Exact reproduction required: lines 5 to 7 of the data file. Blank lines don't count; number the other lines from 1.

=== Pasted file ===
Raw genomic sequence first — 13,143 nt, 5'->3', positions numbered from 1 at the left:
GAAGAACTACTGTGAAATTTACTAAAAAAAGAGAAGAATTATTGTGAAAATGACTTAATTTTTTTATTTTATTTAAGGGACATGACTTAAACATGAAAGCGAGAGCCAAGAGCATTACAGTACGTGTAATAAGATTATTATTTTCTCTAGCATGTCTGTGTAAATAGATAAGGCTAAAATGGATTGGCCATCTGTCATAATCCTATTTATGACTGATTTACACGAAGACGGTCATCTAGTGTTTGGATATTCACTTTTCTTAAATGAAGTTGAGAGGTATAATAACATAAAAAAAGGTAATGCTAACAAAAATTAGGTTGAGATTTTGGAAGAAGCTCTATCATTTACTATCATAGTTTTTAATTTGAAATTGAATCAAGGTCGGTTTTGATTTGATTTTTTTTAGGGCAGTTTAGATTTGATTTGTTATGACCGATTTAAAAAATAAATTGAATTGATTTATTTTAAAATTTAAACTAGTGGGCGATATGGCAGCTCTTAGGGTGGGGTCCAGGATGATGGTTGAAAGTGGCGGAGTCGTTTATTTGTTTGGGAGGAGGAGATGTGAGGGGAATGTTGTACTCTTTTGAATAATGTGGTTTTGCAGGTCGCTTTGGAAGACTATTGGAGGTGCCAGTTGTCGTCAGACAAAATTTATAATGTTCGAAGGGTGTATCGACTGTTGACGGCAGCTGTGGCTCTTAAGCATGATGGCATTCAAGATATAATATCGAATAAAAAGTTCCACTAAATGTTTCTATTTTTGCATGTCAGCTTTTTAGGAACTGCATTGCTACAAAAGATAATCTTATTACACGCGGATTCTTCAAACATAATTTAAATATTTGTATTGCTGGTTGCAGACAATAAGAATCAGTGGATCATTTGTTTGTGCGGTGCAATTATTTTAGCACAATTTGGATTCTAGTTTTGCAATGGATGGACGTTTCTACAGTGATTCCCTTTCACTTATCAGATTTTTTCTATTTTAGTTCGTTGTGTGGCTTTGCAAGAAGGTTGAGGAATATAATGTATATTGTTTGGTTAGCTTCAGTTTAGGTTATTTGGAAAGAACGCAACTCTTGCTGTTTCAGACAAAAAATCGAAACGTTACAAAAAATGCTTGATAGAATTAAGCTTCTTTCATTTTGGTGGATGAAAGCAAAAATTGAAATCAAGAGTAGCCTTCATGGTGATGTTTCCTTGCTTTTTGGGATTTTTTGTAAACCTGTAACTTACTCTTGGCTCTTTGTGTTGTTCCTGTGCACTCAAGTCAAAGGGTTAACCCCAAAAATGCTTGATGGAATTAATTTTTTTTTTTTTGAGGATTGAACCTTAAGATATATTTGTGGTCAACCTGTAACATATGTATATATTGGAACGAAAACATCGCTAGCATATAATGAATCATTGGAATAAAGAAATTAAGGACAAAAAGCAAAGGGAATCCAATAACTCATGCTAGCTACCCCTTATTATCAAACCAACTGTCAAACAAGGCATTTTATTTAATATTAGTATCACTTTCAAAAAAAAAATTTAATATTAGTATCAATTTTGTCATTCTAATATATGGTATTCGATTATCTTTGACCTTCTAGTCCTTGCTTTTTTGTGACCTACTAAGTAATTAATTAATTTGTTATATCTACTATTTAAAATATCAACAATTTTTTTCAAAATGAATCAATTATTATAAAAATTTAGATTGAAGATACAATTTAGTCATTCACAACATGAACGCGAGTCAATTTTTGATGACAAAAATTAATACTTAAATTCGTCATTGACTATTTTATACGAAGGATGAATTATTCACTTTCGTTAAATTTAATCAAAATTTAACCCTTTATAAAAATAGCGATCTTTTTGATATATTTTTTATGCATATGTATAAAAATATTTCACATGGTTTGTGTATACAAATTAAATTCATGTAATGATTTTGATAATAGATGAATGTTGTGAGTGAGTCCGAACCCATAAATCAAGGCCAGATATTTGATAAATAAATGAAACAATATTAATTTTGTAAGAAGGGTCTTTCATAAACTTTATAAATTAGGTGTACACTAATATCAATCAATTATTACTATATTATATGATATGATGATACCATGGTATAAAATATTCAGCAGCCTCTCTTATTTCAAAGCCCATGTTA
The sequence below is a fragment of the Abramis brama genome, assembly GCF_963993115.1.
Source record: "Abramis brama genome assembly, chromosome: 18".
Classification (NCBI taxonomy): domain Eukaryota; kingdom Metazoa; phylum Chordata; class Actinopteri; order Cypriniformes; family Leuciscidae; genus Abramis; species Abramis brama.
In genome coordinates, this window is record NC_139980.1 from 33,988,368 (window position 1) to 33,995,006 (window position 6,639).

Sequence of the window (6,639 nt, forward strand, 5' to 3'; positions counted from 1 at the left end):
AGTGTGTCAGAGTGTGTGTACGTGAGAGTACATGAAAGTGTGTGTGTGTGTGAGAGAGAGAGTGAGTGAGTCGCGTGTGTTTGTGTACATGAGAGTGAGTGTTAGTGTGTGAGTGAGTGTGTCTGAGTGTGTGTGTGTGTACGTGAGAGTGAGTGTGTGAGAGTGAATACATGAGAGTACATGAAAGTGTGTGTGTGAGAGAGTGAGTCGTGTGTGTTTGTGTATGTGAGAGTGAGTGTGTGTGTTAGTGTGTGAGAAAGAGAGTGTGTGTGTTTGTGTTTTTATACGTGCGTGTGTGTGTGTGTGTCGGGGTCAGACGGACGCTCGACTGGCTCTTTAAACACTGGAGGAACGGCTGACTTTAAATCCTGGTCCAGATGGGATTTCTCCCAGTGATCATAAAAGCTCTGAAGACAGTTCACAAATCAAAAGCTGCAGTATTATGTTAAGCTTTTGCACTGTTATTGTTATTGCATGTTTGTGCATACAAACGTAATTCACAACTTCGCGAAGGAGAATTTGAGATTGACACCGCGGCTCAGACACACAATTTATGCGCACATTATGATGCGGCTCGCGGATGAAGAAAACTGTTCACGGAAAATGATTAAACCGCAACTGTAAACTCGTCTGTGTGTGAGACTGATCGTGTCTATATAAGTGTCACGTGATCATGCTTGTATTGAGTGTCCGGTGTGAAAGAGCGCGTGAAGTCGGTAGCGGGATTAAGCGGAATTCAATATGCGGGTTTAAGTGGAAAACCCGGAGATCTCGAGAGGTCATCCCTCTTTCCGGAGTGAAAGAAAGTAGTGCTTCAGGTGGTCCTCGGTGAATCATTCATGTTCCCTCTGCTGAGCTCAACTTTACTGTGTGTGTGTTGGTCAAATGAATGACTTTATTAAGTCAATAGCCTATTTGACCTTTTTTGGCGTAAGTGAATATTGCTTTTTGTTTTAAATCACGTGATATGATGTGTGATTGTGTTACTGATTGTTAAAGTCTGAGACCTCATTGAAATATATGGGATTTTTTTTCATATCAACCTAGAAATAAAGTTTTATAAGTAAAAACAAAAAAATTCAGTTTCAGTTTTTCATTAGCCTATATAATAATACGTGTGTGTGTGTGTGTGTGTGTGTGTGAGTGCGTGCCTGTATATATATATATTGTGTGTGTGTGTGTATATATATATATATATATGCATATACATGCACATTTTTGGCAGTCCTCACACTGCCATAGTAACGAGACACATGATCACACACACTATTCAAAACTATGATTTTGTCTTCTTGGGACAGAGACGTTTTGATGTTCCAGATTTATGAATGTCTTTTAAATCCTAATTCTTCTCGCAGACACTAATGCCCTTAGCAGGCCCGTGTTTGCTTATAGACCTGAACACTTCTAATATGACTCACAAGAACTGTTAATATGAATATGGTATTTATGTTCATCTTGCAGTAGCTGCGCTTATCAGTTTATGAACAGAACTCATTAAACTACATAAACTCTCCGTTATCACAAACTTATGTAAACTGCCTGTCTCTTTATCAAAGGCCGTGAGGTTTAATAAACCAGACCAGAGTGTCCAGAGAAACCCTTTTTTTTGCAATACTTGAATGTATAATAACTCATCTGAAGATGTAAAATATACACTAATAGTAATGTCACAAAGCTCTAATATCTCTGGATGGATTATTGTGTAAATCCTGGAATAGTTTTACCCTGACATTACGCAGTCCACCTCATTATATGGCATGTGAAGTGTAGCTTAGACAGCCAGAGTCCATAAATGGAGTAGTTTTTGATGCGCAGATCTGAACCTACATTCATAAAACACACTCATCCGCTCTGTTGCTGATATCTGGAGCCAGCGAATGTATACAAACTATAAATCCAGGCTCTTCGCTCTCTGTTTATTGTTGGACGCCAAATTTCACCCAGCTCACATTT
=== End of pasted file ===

Classification (NCBI taxonomy): domain Eukaryota; kingdom Metazoa; phylum Chordata; class Actinopteri; order Cypriniformes; family Leuciscidae; genus Abramis; species Abramis brama.
In genome coordinates, this window is record NC_139980.1 from 33,988,368 (window position 1) to 33,995,006 (window position 6,639).

Sequence of the window (6,639 nt, forward strand, 5' to 3'; positions counted from 1 at the left end):